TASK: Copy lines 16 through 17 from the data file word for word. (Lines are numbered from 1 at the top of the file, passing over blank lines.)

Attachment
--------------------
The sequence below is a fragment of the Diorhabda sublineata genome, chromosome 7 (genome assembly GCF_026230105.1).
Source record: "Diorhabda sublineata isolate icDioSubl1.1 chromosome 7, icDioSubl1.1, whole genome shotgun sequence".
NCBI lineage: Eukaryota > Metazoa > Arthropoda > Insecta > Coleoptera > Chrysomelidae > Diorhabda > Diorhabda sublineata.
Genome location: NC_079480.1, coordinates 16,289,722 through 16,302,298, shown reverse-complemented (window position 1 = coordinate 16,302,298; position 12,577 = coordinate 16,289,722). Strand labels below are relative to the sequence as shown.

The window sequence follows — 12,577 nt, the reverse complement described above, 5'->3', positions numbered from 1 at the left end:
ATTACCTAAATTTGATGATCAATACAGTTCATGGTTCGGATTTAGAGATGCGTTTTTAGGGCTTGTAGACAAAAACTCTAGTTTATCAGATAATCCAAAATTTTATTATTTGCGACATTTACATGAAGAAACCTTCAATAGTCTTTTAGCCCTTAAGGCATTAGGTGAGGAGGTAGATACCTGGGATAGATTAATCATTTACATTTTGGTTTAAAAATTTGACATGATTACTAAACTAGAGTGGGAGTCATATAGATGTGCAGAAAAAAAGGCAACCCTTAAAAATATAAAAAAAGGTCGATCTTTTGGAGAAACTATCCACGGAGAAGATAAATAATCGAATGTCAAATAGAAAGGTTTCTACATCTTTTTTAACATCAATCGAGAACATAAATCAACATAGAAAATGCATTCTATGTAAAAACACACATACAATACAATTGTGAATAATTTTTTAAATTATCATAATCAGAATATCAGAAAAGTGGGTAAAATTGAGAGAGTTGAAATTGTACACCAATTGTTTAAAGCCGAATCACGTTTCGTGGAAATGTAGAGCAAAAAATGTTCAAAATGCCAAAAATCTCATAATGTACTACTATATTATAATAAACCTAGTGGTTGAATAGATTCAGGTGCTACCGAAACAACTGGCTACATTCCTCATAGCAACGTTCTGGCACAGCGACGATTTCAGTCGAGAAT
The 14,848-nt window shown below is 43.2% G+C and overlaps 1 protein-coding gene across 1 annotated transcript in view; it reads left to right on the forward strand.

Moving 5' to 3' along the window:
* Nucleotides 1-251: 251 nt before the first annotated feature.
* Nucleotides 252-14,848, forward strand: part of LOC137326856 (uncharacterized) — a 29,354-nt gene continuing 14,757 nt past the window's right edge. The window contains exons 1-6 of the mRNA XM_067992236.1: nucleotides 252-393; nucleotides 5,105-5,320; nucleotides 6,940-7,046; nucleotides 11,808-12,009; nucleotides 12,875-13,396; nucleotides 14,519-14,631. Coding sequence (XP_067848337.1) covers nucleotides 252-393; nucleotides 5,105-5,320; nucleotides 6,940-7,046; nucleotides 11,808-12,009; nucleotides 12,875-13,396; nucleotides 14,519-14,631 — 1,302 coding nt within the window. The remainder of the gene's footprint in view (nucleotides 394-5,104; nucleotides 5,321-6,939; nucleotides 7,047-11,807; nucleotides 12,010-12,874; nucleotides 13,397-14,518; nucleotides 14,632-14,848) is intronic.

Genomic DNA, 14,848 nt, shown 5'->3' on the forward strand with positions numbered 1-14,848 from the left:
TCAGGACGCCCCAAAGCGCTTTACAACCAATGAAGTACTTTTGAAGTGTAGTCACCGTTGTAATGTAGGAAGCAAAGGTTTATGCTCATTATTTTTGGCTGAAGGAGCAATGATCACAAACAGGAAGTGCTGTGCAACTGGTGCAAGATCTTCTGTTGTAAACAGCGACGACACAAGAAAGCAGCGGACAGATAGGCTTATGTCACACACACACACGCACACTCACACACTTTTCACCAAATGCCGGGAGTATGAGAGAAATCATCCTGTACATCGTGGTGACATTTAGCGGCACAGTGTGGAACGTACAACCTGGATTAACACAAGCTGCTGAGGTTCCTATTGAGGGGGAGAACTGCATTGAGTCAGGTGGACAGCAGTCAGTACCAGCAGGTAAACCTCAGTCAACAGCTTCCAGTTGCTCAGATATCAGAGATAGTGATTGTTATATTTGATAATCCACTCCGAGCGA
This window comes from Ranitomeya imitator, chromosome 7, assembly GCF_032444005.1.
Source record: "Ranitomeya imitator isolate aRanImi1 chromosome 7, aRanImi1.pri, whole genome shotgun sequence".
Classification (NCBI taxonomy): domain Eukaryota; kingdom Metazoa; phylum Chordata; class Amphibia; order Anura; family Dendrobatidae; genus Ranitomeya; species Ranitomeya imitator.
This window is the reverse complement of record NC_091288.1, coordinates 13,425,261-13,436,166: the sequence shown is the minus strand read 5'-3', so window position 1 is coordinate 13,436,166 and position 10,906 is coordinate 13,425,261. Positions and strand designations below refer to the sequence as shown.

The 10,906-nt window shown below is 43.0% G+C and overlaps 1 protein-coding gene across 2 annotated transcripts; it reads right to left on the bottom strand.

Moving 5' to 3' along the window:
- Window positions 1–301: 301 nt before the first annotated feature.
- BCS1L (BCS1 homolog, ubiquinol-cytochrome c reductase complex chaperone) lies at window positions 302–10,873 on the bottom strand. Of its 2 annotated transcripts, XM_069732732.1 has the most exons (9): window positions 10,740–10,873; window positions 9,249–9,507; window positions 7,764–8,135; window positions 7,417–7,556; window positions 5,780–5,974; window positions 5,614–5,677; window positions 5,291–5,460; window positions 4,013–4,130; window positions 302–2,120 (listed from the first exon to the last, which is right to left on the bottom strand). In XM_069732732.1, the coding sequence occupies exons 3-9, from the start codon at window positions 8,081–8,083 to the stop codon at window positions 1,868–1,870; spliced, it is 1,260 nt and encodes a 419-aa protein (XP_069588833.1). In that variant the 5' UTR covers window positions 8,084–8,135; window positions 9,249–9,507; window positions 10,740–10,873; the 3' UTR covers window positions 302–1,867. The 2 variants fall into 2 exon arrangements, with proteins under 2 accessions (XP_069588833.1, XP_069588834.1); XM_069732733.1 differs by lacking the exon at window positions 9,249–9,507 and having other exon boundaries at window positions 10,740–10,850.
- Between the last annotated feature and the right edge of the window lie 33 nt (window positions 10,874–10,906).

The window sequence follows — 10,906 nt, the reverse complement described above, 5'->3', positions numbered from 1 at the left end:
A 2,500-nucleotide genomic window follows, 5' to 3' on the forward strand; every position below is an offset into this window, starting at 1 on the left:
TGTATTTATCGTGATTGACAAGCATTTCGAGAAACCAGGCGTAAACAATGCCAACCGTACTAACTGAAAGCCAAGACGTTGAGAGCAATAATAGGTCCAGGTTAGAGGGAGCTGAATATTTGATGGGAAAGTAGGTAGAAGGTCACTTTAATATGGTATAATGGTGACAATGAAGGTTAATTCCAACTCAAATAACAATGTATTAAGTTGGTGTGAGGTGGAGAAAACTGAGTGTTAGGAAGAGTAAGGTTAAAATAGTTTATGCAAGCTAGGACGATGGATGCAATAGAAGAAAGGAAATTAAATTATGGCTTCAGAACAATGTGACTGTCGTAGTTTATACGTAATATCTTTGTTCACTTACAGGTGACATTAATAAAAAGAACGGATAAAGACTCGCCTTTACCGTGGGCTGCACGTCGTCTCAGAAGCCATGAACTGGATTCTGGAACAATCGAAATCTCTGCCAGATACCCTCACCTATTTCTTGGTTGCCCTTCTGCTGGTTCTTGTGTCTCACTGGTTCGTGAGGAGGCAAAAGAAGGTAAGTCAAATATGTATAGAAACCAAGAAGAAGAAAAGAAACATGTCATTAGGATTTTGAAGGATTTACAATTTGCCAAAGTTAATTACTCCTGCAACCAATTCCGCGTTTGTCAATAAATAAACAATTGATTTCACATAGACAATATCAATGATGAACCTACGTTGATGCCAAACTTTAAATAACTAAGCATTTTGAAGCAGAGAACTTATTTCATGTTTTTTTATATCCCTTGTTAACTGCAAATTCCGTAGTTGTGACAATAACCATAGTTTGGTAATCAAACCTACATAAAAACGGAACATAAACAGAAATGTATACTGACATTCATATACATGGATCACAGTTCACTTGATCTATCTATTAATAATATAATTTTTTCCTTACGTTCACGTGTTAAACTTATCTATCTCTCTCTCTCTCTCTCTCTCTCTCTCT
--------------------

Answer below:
This window is the reverse complement of record NC_091288.1, coordinates 13,425,261-13,436,166: the sequence shown is the minus strand read 5'-3', so window position 1 is coordinate 13,436,166 and position 10,906 is coordinate 13,425,261. Positions and strand designations below refer to the sequence as shown.

The 10,906-nt window shown below is 43.0% G+C and overlaps 1 protein-coding gene across 2 annotated transcripts; it reads right to left on the bottom strand.